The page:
Tony Sirico and James Gandolfini, The Sopranos
After The Sopranos ended — in a flurry of suspicion and onion rings — rumors started flying: Had creator David Chase kept Tony breathing for a Sopranos movie? ("I never say never," Chase told the Newark Star-Ledger. "An idea could pop into my head where I would go, ‘Wow, that would make a great movie,' but I doubt it.") "It could make a good feature," says director Barry Sonnenfeld, who adapted two beloved TV series, The Addams Family ("No one complained," he says), and Wild Wild West ("Which, let's just say, was problematic"). "But the question is, will the studio that makes the mo
The one thing I realized as Oscar night droned on and on for nearly four hours: If I ever had to choose someone to be stranded with for hours on end (say, like those poor Jet Blue passengers a few weeks ago), it would have to be Ellen DeGeneres.Keeping her cool, and her genuine aura of chipper goodwill, throughout three costume changes (in suits from red velvet to all-white to royal blue) and what seemed once again like an overindulgent excess of movie montages (we definitely could have done without Michael Manns fuzzy survey of cinematic American history), Ellen was welcome nearly every time she popped up. Offering a spec script to Martin Scorsese, directing Steven Spielberg on how to take her photo with Clint Eastwood, asking the megastars in the front row to lift their legs as she vacuumed the Kodak past midnight (ET), while informing us that Helen Mirren had just asked for a rum and coke (sounded pretty good to me at the time), Ellen did her darndest to deflate the bloat a...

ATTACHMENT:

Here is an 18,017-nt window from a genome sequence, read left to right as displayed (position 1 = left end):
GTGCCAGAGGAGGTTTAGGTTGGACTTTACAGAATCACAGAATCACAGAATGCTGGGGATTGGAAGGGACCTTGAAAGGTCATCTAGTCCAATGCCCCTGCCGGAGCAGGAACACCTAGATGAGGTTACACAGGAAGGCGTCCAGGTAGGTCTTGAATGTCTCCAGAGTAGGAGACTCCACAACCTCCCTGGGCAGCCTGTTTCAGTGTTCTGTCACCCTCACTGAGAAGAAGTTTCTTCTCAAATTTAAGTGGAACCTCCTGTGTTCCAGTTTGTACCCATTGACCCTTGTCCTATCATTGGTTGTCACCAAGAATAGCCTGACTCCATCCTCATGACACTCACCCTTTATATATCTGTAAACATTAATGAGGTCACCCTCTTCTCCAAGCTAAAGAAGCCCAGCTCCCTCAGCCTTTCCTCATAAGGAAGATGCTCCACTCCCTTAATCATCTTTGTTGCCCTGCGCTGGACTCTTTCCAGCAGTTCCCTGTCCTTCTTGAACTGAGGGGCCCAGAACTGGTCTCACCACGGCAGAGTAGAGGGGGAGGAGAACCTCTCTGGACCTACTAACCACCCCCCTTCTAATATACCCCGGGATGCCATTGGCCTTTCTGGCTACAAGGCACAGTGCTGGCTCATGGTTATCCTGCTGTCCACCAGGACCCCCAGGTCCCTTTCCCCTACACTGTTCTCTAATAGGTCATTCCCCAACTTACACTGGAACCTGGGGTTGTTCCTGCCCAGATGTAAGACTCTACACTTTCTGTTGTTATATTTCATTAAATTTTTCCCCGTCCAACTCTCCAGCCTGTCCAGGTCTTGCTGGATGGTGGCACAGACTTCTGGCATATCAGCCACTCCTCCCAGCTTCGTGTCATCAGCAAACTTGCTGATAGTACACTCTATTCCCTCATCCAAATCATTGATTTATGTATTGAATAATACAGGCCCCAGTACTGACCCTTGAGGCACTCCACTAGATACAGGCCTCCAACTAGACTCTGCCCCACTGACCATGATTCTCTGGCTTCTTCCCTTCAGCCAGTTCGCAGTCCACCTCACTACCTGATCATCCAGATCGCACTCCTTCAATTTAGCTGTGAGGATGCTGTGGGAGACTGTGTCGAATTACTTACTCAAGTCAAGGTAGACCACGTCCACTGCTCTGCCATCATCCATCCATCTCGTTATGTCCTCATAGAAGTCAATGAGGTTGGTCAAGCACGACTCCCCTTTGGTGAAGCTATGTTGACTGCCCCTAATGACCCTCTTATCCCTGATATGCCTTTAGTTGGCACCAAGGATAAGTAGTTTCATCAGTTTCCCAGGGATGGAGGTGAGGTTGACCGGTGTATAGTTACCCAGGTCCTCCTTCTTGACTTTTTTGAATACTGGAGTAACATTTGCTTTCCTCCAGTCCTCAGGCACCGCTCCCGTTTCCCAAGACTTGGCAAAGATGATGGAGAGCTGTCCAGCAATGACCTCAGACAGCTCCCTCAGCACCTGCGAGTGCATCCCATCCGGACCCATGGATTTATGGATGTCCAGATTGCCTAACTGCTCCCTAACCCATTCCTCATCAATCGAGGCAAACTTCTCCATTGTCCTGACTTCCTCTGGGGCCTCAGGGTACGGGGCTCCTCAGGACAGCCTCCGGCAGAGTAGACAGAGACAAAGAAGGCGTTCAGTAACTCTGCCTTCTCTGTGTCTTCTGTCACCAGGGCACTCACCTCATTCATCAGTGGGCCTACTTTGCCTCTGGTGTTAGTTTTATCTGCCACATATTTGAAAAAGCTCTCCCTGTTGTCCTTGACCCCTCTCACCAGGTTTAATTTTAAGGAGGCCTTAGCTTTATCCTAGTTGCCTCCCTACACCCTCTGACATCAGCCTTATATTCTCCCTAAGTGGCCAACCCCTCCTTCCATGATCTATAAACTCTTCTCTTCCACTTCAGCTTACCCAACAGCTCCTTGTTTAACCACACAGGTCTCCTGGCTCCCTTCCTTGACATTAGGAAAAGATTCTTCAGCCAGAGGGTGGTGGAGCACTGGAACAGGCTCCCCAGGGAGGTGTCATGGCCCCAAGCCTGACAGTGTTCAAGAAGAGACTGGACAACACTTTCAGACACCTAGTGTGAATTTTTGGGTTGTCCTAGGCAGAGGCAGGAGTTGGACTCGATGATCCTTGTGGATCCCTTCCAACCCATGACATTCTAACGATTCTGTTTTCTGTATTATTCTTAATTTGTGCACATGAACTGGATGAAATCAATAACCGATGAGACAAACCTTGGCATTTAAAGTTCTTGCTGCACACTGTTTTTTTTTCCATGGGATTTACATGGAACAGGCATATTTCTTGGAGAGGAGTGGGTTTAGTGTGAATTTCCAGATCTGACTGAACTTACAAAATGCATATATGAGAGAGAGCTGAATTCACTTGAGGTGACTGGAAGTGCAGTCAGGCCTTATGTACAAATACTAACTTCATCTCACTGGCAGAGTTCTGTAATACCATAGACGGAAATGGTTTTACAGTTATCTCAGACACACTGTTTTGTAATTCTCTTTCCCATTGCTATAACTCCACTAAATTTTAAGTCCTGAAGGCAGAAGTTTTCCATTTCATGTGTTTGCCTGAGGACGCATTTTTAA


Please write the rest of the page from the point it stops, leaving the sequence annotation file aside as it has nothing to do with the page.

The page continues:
Question: In the "Meeting Mr. Kurtz" chapter of Adam Hochschild's King Leopold's Ghost, he writes that of the three movie versions of the book Heart of Darkness, two weren't even set in Africa. He notes Apocalypse Now as one and I e-mailed him asking whether Werner Herzog's excellent Aguirre, The Wrath of God (1972) was the other. He said it wasn't but couldn't remember the other title, though he said it was set in the time of the Spanish Civil War. Do you know what Hochschild was referring to?